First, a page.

Jeff Dutzer downed a 10-point buck near Hazleton on Nov. 30 after shooting the same deer twice before — with a camera.
His first photo showed off the buck with velvety antlers as it stood in a sun-splashed meadow with another deer.
Crosshairs converge on the deer in the second photo, which Dutzer took through a camera mounted on his rifle scope. Dutzer printed that photo as a still from a video that he recorded during bear season.
For hunters like Dutzer, trail cameras are pre-season scouts. Videos indicate the variety of wildlife in areas where hunters post their cameras, which also help scientists to record wildlife that they study and landowners to monitor property.
Around the nation, game cameras have solved crimes. The public tunes in online by watching feeds like those that the Pennsylvania Game Commission streams of elk and eagles.
Dutzer has long been a fan of the cameras.
“Since the day they came out, I thought they were the coolest technology,” he said.
He bought his first trail camera in 2009, although the batteries had short lives, and picture quality wasn’t great.
“A lot of false positives,” Dutzer recalled. “They took pictures of leaves.”
Nowadays he puts out 15 cameras on property that he hunts with lifelong friends.
Dutzer grew up in West Hazleton and started hunting with them when he was 12.
“I always come back, even when I lived in Texas, to hunt with my friends, with this same group of people … every year, like a religion,” said Dutzer, who now lives near Bath, Northampton County and hunted with Ely Slusser when he took his deer this year.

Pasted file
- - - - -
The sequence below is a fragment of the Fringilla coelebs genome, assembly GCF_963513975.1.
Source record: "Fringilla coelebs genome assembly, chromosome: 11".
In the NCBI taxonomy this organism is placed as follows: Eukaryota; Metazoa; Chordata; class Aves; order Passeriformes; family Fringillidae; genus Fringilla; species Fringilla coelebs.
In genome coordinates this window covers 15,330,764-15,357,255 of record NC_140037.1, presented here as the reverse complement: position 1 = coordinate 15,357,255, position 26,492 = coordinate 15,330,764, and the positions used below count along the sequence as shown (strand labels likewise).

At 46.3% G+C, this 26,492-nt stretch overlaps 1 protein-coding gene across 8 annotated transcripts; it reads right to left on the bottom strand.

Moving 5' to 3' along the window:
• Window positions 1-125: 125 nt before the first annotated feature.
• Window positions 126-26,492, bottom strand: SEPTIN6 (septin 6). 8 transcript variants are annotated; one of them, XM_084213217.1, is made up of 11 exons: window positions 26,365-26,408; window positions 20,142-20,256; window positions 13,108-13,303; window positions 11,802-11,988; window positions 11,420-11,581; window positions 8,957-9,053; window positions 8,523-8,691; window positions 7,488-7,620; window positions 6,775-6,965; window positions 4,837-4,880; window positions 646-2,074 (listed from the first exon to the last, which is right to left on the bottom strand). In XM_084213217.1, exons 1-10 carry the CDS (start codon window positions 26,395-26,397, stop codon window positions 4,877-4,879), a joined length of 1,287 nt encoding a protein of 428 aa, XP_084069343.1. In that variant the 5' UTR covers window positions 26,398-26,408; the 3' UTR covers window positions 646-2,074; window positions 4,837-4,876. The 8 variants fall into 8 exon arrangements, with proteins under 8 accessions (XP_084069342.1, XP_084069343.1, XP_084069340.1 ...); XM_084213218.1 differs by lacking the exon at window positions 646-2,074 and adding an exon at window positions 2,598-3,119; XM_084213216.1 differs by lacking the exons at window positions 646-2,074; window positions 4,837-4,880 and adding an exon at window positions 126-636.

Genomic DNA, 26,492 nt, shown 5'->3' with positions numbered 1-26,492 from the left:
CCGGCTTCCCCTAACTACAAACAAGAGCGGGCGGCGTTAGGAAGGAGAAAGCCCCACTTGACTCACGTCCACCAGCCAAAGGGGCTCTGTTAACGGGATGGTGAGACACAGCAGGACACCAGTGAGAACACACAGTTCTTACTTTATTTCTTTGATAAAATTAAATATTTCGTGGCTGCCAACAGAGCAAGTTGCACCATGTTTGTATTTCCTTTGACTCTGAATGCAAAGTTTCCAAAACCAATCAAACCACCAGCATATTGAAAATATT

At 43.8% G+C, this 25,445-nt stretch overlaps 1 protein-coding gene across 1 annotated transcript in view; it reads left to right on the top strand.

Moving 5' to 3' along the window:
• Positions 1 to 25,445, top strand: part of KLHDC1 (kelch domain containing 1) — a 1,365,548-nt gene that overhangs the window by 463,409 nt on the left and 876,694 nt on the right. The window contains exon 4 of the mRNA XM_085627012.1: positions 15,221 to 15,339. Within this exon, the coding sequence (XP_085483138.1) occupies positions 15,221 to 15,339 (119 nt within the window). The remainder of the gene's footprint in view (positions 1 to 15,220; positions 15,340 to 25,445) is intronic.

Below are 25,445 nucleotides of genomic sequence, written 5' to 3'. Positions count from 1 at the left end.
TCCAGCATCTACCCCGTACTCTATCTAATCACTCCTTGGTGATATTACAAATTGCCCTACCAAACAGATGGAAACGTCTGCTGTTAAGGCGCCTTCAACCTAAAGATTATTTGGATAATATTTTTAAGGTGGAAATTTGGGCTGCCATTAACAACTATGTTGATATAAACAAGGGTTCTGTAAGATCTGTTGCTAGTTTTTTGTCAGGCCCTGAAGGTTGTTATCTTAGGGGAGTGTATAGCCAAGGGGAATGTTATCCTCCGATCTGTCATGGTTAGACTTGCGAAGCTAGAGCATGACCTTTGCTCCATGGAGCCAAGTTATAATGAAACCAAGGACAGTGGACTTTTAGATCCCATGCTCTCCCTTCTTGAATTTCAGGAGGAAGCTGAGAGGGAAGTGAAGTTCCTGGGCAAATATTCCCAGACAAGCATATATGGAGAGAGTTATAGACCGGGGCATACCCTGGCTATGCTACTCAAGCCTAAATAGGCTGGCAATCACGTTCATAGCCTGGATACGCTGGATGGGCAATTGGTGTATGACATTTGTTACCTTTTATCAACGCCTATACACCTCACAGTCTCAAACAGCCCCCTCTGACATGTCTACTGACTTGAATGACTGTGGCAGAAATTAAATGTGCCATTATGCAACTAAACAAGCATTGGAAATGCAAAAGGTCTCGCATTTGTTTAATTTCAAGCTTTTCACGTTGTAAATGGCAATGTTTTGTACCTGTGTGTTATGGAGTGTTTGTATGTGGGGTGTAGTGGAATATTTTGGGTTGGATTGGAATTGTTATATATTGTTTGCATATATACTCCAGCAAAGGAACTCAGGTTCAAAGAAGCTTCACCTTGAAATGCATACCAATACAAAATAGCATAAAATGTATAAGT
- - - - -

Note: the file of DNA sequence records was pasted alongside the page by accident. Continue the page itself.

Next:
The friends all take interest in the footage retrieved from the cameras.
“It’s like Christmas morning. Everybody gathers round the computer” to watch the wildlife. “Bobcat, bear, coyote, everything,” Dutzer said. “I must have 25 coyotes this month alone.”
When he saw the buck for the first time in velvet he realized that it had survived a few seasons to get that large.
“It was exciting,” said Dutzer, who remembers thinking, “I hope I get a chance.”
His next sighting came in bear season.
“I have video of him chasing doe. Incredible,” Dutzer said.
He made that video with Tactacam, one of a line of cameras that attach to guns, bows and fishing poles that he couldn’t resist when he saw one demonstrated in a store.
“What you look at through the scope it videos,” Dutzer said.
In the era before game cameras, hunters who spotted huge deer or bear might go on a quest, even for years, while trying to bring home a trophy. Instead of a computer printout, a mental picture propelled them into the woods.
Dutzer said that happened to him once. While spotting deer in the evenings out of season, he and friends noticed a big deer two years in a row.
“The reason we knew it was the same buck was it had a distinctive limp because of an injury to its front, right shoulder,” he said of the buck, which he later shot. It had 12 points and remains his biggest to date.
This year, Dutzer shot the 10-pointer, which he had tracked on cameras, after taking part in another activity made possible by technology: a business call in a tree stand.
“I was on vacation. I had to take the call. I thought, I’ll take it right from the stand,” he said. Even with the windows closed, he thought his voice would drive away deer as the call went on for an hour.
When he hung up and looked out the windows, he saw does feeding.
Closer to sunset, the photogenic buck arrived along with another male.
He put his sight on the bigger buck, about 220 yards away, and fired.
Even after three decades as a reporter at the Standard-Speaker, Kent Jackson still enjoys meeting people, learning more about the community and sharing stories with readers. He currently covers schools but has reported on local government, health, police and the environment. Regularly, he writes about outdoor sports, wildlife and conservation for the Wildlife page on Sundays. Contact: 570-455-3636; email@example.com